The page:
January 2009 (Part 3)
SELECTION OF QUESTIONS AND ANSWERS
HAPPY CHINESE NEW YEAR
First, thank you for the Kung Fu course at Brighton this summer. The course has left me with years of material. Honestly, I learned as much or more those few days than in my three years of previous training, no discredit intended to my previous master, who is a wonderful person and very skilled in his art.
— Omar, Norway
Indeed this is a common feedback from our Shaolin Wahnam students. It is no surprise because I planned the course this way, i.e. participants at our regional Shaolin Kungfu Course like the one you attended at Brighton would learn in a few days what many other kungfu practitioners might not learn even in 10 or more years.
While our students know this is true, many other people would think us boastful or derogatory of other schools, though we never meant it to be. Why is it that our students can learn in a few days what many others may not in 10 or more years? Here are some of the reasons.
- We have a clear idea of ideal kungfu philosophy, regarding Shaolin Kungfu or Taijiquan as a martial art with emphasis on combat efficiency and internal force leading to physical, emotional, mental and spiritual development. Other schools do not have such a philosophy. If they talk of such ideals, they seldom put them into practice.
- We set aims and objectives for our course with direct reference to this ideal philosophy. We do not just talk, we deliver result.
- We choose the best availble methods we have to help our students achieve these aims and objectives within the given time-frame of the course. Hence, at the Brighton course we had stance training to develop internal force, and combat sequences to attain combat efficiency.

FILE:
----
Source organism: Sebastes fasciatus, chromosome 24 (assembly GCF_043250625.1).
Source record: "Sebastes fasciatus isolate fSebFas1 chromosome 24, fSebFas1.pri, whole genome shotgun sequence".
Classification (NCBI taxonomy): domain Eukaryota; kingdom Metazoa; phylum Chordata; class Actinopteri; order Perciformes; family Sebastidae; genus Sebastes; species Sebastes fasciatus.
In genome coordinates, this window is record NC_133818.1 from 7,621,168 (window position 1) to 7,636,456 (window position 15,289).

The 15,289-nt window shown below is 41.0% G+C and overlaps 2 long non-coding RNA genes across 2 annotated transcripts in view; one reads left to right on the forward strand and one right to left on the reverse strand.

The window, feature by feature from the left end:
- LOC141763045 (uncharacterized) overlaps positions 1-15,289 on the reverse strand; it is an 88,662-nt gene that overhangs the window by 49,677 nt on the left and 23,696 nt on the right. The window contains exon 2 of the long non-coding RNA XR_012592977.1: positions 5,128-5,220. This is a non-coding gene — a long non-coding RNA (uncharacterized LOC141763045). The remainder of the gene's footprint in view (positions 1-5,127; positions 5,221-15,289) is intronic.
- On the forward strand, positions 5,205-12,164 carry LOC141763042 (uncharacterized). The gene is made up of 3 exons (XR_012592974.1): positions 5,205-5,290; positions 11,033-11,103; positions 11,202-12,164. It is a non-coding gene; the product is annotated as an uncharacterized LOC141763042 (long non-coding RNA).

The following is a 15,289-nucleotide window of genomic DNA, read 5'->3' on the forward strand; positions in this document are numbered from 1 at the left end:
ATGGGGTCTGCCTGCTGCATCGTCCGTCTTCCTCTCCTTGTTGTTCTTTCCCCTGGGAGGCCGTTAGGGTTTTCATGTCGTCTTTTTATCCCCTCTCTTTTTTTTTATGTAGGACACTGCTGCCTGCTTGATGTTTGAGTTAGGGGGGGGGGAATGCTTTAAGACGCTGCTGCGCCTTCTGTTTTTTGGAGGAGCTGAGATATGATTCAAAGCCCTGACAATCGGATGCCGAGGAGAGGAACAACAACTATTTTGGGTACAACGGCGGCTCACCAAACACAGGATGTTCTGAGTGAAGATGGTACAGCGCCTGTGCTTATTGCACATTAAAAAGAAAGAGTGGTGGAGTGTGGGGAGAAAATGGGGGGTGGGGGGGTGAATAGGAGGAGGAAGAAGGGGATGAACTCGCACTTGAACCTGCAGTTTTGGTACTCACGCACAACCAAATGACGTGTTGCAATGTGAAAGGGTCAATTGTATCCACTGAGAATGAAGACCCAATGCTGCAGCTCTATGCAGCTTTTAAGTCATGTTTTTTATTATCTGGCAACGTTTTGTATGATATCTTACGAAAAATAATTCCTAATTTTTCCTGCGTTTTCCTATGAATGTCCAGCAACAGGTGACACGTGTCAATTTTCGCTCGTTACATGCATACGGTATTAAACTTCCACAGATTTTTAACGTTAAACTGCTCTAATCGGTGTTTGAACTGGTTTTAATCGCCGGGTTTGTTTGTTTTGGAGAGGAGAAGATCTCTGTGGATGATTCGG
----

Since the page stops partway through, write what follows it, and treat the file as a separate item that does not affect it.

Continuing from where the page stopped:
- We relate our training to students' development. At the Brighton course, our students could spar for a few hours without feeling tired or panting, which was an example of their physical development. They helped one another in sparring, instead of attempting to out-strike their sparring partners, which was an example of emotional development. They had mental clarity to make appropriate modifciations during sparring, which was an example of mental development. They were relaxed and calm during combat, and were full of laughters throughout the course, which was an example of spiritual development.
- Our teaching, though tough and intensive, is systematic and enjoyable, enabling students to progress at remarkable speeds.
It is important that you must continue to practice daily on your own what you have learned at the course.
It's just that genuine Shaolin kungfu is on another level completely. Besides internal force, the moving in stances part was completely new and revealing to me compared to my previous sparring, bouncing about similar to Kick-Boxing. It is harder, feels a bit constricting now in the start and will take time, but it is such a clear improvement.
This point makes our school very different from most other schools — we practice and teach genuine Shaolin Kungfu. The hallmarks of genuine Shaolin Kungfu are internal force, combat efficiency using Shaolin techniques, and spiritual cultivation. Most other schools teach only external Shaolin forms, without internal force and spiritual cultivation, and use Kick-Boxing for sparring.
Not only do the forms give combat advantages over bouncing about, I found myself being more mentally stable moving in stances and was automatically doing it in a chi kung state of mind. It is quite baffling.
Kungfu forms were evolved from actual fighting. It was not that some smart masters invented the kungfu forms, then tried to find out how to use them in combat.
At first people fought randomly, like children fighting. Over many centuries, these random fighting moves were streamlined into kungfu forms. Therefore, it is only logical that these kungfu forms give combat advantages over bouncing about.
But as they have become sophisticated after having evoled over a long time, it needs proper and systematic training to use them well. Most kungfu practitioners today have lost this proper and systematic training. Thus, they are unable to use these kungfu forms for fighting, and have to bounce about and fight randomly.